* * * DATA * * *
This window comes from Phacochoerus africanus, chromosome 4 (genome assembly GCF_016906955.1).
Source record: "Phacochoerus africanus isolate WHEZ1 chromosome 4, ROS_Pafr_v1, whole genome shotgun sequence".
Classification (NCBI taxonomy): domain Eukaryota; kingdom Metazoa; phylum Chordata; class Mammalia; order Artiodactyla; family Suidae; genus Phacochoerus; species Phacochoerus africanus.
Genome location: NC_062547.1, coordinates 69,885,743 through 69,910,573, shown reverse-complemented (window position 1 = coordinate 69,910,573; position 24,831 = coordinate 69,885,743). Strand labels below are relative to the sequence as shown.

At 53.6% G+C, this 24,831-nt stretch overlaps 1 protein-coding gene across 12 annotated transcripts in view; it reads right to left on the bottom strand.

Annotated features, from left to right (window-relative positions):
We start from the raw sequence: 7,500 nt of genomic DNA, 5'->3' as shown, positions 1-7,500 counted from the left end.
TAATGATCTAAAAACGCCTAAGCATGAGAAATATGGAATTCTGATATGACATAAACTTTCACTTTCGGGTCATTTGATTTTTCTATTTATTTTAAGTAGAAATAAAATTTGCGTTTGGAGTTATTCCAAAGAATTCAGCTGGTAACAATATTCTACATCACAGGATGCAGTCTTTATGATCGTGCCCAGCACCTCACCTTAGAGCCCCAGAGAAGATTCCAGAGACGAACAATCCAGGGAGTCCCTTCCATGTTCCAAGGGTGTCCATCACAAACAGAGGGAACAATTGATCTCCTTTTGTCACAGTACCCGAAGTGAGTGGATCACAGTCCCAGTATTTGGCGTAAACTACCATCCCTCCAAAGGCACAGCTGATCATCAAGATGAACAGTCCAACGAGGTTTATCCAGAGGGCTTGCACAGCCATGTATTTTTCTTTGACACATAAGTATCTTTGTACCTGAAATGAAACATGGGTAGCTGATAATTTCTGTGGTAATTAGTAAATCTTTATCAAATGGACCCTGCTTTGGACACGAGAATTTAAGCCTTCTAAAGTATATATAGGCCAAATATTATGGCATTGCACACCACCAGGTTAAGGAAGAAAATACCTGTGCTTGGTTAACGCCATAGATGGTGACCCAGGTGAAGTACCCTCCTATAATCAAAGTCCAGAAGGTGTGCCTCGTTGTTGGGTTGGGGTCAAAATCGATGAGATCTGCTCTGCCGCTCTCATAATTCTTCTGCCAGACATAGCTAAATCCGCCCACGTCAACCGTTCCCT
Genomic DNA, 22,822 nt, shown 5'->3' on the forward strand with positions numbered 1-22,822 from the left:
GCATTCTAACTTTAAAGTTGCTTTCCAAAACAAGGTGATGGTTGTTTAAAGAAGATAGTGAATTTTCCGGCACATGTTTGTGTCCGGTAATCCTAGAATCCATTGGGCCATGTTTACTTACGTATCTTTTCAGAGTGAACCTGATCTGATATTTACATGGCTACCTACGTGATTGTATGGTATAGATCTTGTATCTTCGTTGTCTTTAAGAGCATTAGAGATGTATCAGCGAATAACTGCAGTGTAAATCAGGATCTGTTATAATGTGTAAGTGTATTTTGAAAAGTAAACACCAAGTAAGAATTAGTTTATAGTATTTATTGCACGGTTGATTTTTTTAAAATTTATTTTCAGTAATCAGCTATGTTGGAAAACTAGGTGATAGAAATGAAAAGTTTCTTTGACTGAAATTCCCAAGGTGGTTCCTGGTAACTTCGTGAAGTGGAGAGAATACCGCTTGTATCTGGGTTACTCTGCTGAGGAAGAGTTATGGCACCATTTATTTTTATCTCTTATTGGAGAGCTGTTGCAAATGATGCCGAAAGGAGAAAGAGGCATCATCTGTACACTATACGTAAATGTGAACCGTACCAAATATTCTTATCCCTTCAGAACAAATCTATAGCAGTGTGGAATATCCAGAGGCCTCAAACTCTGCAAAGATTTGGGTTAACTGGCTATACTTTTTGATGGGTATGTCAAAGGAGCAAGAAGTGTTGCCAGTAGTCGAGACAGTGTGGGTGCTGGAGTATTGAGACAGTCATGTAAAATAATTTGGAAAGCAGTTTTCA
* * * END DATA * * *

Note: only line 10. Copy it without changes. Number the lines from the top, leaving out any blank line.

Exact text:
GCATTCTAACTTTAAAGTTGCTTTCCAAAACAAGGTGATGGTTGTTTAAAGAAGATAGTGAATTTTCCGGCACATGTTTGTGTCCGGTAATCCTAGAATCCATTGGGCCATGTTTACTTACGTATCTTTTCAGAGTGAACCTGATCTGATATTTACATGGCTACCTACGTGATTGTATGGTATAGATCTTGTATCTTCGTTGTCTTTAAGAGCATTAGAGATGTATCAGCGAATAACTGCAGTGTAAATCAGGATCTGTTATAATGTGTAAGTGTATTTTGAAAAGTAAACACCAAGTAAGAATTAGTTTATAGTATTTATTGCACGGTTGATTTTTTTAAAATTTATTTTCAGTAATCAGCTATGTTGGAAAACTAGGTGATAGAAATGAAAAGTTTCTTTGACTGAAATTCCCAAGGTGGTTCCTGGTAACTTCGTGAAGTGGAGAGAATACCGCTTGTATCTGGGTTACTCTGCTGAGGAAGAGTTATGGCACCATTTATTTTTATCTCTTATTGGAGAGCTGTTGCAAATGATGCCGAAAGGAGAAAGAGGCATCATCTGTACACTATACGTAAATGTGAACCGTACCAAATATTCTTATCCCTTCAGAACAAATCTATAGCAGTGTGGAATATCCAGAGGCCTCAAACTCTGCAAAGATTTGGGTTAACTGGCTATACTTTTTGATGGGTATGTCAAAGGAGCAAGAAGTGTTGCCAGTAGTCGAGACAGTGTGGGTGCTGGAGTATTGAGACAGTCATGTAAAATAATTTGGAAAGCAGTTTTCA